Once, in college, I relayed the horrifying story of a classmate’s rape to a male friend. “But did she really get raped,” he said, “or did she do that thing that girls do where they just call something rape?”
Instead of knocking him out, or telling him to fuck off, nineteen-year-old me dutifully went on to list the girl’s various physical injuries, to assure him that the police had also called it “rape,” to swear that she had been a virgin at the time of the assault.
Only then was he satisfied. Only then did he consider the story — coming to him from someone he considered a friend — worth hearing.
Years later, when I didn’t seek help after my own assault because I couldn’t decide if I had somehow made it happen — or if it was even real — I remembered, in my panic and grief and shame, this conversation.
It’s a certain kind of feeling to know that the worst thing that’s ever happened to you, should you ever choose to share it, is likely to be considered imaginary or attention-seeking by men who claim to care about you.
I’m so proud of everyone sharing their “Me Too”s on social media, because I know what it takes to make one’s secret trauma public. But I can’t help but think of the survivors who have been "Me-Too"-ing for years, for decades, trying to get men to listen and care, to no avail.
Personally, I’m not rushing to add my “Me Too” to the conversation, because I feel that the fact of the matter is, men know. That they reference their daughters and sisters when they talk about rape culture, that they make jokes about being protective with shotguns and baseball bats and about doing bodily harm to those daughters’ and sisters’ boyfriends, tells me that they know exactly how women are treated in this world.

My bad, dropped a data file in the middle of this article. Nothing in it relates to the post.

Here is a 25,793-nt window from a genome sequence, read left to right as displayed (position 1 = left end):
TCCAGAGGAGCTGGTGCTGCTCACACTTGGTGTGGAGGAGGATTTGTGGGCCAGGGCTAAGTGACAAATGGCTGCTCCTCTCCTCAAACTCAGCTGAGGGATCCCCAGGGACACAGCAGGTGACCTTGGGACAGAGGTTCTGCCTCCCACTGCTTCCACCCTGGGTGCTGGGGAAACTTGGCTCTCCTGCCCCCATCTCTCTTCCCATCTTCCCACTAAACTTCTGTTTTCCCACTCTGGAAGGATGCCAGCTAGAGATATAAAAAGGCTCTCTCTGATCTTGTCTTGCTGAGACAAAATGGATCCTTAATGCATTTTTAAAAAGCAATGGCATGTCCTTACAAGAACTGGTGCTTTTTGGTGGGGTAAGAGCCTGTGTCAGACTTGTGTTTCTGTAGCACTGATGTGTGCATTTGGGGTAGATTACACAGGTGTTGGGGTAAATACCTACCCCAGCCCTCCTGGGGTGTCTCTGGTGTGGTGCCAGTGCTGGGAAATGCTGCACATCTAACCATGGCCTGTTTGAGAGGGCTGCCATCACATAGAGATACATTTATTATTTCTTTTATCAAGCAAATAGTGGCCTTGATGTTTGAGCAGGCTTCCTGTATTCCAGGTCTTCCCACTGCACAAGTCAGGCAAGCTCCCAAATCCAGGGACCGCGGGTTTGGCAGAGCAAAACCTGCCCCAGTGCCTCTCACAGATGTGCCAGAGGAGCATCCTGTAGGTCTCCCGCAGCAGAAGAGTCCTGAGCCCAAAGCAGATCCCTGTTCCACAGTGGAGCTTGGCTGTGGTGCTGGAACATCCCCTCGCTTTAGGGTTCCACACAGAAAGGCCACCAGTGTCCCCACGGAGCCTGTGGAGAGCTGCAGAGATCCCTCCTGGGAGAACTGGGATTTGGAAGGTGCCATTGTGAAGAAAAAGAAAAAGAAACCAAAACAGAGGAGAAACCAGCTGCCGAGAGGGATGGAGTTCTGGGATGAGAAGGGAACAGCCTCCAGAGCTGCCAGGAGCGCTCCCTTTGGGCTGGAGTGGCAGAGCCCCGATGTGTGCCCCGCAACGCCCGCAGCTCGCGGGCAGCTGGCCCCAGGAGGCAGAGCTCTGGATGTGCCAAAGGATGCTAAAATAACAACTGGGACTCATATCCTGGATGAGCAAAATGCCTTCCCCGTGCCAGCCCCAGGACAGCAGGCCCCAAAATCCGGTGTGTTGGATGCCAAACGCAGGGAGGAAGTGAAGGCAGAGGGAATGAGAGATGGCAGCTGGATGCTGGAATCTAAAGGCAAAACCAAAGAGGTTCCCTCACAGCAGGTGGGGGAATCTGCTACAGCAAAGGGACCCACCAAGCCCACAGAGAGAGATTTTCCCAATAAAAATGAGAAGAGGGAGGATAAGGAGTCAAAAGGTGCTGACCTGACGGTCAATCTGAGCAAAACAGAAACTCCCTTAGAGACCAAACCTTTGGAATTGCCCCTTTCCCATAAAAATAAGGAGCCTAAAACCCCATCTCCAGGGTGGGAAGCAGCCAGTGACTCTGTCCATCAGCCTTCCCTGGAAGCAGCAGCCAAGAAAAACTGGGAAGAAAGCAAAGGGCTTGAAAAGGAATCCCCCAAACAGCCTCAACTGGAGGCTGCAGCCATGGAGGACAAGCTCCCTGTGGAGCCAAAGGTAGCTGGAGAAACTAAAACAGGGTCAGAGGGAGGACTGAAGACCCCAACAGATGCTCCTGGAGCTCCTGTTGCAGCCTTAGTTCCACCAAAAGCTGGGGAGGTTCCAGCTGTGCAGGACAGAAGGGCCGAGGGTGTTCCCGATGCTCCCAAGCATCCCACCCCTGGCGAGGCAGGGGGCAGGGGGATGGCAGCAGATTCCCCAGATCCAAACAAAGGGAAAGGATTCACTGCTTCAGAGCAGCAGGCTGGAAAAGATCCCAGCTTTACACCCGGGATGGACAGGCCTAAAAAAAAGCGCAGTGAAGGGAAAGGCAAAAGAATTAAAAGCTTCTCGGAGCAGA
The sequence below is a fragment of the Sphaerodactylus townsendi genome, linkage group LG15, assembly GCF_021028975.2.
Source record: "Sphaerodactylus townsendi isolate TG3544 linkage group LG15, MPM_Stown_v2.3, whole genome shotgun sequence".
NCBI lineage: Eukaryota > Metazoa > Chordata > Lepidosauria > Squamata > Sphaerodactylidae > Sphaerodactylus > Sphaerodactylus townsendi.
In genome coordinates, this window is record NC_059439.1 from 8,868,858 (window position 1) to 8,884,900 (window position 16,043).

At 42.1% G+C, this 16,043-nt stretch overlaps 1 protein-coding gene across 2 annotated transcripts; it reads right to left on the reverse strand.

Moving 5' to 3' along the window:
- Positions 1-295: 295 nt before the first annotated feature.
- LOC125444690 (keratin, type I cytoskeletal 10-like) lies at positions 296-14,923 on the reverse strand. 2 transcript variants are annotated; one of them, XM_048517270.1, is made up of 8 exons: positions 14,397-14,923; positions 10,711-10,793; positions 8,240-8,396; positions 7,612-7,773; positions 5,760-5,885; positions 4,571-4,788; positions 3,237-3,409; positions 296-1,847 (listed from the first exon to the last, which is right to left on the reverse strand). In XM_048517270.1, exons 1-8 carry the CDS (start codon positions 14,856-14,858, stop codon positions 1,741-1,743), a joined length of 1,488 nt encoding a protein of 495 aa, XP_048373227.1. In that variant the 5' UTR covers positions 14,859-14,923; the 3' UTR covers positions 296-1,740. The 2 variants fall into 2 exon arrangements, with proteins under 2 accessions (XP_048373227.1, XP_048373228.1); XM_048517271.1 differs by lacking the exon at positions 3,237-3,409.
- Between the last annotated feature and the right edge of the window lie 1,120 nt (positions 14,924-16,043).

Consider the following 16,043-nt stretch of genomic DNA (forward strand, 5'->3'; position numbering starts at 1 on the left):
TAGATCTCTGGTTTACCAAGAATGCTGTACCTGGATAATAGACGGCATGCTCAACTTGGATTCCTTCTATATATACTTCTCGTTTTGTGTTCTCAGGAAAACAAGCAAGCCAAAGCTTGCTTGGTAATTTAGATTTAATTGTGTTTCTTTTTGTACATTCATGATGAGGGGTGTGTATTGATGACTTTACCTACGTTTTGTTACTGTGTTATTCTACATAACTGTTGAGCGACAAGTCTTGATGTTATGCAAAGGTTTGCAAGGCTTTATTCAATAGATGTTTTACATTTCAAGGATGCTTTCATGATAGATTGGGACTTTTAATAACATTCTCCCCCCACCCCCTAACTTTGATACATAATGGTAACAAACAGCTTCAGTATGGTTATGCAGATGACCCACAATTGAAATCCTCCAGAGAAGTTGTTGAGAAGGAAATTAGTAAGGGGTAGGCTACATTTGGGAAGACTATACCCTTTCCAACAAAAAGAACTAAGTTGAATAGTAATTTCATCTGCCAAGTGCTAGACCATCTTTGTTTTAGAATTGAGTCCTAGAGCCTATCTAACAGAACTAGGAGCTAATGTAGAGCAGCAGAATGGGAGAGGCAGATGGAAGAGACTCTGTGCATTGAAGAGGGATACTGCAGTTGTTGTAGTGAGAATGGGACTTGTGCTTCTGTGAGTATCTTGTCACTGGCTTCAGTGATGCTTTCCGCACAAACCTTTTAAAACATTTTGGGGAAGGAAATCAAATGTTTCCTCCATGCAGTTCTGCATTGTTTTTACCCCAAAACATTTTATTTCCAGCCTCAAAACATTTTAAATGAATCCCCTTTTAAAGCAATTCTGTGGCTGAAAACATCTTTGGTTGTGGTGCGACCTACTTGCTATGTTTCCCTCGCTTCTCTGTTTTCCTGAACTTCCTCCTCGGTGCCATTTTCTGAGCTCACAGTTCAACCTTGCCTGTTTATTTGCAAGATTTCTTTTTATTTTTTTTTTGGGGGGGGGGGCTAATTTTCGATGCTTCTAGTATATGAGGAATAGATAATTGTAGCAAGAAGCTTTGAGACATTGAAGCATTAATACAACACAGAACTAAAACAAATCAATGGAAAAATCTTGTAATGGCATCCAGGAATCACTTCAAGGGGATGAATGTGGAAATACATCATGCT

They know how many of us there are. They know what they and their fellow men do, and how often they do it. What they refuse to see is that they are the ones who need to take action.
We shouldn’t have to convince them that the violence being done to us is real, to provide visual aids for them so they can understand the magnitude of it, to beg and plead for their acknowledgment. We shouldn’t have to lay ourselves bare for them.
There shouldn’t have to be an overwhelming avalanche of stories from survivors in their own lives to get them to listen, to stop working so hard to discredit us.
It’s as if we have been insisting for years that human blood is red. It’s a simple and indisputable fact, one we personally know to be true because of how often we’ve seen ourselves, or others, bleeding. But there are men who will refuse to acknowledge the color of blood, who will insist they’ve never seen it so they can’t confirm it, until every single woman cuts into their own skin and says, Look, now do you believe us?
It shouldn’t have to be like this.
While I deeply appreciate #metoo and other online campaigns like #yesallwomen for helping survivors connect with one another, and feel empowered, it’s not enough for me.
I want every predator — and every apologist and enabler — named and exposed. I want justice, legal and otherwise.
I want men to start speaking the fuck up.
I want every survivor to be heard and healed on their own terms.
Everyone sharing or not sharing your “Me Too,” everyone weighing your options in silence, everyone shouting from the rooftops: I see you, I believe you, and I want more than this for you.
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Hannah Matthews is a musician, photographer, artist, and sometimes-writer living in New England. She graduated from Boston University with a degree in musicology and a whole lot of feminist rage. She's been published in publications incluidng SELF magazine and Time Inc. You can usually find her in the woods with her dog, or in her kitchen baking a pie, or at firstname.lastname@example.org.